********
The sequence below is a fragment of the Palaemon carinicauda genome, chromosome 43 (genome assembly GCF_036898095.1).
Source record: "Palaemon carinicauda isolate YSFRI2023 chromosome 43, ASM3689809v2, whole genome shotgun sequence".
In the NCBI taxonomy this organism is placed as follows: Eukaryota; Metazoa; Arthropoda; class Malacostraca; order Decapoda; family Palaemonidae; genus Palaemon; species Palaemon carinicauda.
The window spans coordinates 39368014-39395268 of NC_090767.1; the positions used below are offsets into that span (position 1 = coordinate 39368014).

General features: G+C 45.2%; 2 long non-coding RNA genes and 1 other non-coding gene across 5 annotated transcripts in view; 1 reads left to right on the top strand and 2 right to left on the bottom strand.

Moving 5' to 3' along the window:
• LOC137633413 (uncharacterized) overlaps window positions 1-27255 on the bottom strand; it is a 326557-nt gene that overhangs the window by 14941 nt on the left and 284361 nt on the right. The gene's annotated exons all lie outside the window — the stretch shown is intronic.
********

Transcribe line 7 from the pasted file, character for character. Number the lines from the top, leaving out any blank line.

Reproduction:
• LOC137633413 (uncharacterized) overlaps window positions 1-27255 on the bottom strand; it is a 326557-nt gene that overhangs the window by 14941 nt on the left and 284361 nt on the right. The gene's annotated exons all lie outside the window — the stretch shown is intronic.